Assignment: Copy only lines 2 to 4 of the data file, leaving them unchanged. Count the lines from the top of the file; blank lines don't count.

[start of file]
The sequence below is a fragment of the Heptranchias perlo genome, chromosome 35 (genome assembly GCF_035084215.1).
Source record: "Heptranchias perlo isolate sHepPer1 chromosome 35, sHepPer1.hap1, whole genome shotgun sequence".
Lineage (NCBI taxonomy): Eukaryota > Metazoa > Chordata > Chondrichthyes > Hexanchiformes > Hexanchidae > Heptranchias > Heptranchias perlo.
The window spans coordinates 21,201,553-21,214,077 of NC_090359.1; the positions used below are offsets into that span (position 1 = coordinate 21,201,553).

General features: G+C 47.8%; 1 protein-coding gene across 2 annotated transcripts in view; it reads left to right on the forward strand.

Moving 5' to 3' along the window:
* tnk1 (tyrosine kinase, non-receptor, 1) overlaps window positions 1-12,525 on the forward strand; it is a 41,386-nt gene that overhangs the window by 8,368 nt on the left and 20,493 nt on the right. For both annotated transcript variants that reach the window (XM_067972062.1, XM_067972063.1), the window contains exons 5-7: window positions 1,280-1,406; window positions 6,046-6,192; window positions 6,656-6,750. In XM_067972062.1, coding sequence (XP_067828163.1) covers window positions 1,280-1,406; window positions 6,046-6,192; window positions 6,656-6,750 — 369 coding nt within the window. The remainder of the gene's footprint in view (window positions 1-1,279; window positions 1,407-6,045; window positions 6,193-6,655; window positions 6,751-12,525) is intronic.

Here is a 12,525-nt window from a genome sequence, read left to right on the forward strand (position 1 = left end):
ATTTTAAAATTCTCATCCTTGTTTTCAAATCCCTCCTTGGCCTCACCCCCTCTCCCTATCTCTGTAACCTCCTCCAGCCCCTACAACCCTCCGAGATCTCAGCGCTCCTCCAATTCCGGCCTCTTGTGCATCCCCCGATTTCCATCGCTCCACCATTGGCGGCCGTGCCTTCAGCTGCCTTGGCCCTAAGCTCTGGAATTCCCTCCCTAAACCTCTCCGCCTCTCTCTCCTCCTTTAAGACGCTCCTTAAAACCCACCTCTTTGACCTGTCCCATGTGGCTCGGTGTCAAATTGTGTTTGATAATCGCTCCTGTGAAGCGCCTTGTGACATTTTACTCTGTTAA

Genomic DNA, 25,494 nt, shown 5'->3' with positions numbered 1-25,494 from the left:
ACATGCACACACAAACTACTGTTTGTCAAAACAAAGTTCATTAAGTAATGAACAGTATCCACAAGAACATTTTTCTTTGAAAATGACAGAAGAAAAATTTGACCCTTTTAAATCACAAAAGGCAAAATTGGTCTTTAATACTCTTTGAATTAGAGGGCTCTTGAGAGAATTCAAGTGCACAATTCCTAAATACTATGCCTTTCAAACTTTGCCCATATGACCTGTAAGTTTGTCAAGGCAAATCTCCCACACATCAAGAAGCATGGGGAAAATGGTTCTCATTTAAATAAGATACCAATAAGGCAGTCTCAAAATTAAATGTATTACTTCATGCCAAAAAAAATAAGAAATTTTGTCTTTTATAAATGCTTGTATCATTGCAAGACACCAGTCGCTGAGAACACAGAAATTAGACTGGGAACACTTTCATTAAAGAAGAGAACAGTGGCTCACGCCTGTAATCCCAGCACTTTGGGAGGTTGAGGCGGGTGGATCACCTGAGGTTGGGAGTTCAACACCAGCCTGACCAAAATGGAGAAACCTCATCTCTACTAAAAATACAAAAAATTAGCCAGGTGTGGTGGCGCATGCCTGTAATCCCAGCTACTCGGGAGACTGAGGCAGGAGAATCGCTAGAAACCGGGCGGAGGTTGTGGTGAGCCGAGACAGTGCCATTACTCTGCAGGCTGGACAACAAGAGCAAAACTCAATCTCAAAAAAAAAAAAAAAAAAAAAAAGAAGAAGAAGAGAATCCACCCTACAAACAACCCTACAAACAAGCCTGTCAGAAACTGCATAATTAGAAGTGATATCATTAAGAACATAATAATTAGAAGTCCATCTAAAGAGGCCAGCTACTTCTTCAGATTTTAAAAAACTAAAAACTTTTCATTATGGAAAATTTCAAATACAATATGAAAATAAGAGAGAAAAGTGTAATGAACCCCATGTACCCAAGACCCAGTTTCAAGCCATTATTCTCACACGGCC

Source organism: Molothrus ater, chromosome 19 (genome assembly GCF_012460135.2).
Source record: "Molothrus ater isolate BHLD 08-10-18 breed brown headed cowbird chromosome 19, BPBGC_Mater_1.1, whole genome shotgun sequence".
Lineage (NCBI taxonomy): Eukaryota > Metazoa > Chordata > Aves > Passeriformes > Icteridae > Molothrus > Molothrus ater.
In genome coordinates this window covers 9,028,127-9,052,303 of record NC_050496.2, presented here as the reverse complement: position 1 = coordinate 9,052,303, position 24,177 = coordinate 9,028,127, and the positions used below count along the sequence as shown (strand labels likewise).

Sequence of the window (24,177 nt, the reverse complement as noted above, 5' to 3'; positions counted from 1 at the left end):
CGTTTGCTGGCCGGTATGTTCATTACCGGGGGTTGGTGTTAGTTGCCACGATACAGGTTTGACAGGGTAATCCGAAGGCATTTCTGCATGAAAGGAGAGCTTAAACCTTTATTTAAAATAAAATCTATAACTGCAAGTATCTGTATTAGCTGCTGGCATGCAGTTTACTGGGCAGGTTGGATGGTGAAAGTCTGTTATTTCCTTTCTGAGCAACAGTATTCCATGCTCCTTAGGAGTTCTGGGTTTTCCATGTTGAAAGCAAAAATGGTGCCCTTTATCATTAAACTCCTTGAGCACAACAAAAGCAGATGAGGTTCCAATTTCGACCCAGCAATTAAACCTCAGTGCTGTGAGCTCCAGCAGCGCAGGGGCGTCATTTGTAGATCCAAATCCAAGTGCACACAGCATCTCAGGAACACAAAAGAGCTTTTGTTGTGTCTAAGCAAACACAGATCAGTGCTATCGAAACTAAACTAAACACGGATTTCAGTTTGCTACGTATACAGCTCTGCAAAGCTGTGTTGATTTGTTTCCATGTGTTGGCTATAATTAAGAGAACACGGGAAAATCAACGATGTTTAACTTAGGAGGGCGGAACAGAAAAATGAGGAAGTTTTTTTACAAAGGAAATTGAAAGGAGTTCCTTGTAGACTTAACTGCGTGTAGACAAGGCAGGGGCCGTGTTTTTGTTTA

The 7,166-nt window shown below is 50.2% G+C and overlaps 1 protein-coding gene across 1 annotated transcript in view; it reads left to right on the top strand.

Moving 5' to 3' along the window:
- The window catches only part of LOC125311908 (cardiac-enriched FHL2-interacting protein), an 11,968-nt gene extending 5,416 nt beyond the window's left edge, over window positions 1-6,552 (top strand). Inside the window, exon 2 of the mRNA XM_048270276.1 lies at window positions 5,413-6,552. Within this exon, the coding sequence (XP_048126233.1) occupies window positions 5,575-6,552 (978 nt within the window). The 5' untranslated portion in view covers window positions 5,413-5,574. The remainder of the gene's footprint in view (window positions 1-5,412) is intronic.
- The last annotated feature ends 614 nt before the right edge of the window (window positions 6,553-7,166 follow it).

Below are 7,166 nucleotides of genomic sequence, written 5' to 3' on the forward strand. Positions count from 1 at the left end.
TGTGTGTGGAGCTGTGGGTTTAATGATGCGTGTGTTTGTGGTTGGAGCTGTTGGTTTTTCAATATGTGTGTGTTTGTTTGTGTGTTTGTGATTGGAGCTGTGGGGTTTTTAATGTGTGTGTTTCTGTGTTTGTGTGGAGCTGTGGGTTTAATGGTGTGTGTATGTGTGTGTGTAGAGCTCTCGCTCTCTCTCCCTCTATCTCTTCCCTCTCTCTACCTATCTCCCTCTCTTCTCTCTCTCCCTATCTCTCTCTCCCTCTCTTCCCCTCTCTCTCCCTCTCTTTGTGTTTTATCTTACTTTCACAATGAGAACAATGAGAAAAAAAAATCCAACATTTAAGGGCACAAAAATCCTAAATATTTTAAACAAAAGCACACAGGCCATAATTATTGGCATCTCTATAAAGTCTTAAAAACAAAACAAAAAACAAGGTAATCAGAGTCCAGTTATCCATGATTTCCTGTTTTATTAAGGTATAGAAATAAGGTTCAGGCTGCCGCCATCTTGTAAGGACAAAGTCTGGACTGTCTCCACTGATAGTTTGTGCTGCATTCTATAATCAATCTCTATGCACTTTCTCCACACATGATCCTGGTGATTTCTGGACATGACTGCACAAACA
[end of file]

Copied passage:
Source record: "Heptranchias perlo isolate sHepPer1 chromosome 35, sHepPer1.hap1, whole genome shotgun sequence".
Lineage (NCBI taxonomy): Eukaryota > Metazoa > Chordata > Chondrichthyes > Hexanchiformes > Hexanchidae > Heptranchias > Heptranchias perlo.
The window spans coordinates 21,201,553-21,214,077 of NC_090359.1; the positions used below are offsets into that span (position 1 = coordinate 21,201,553).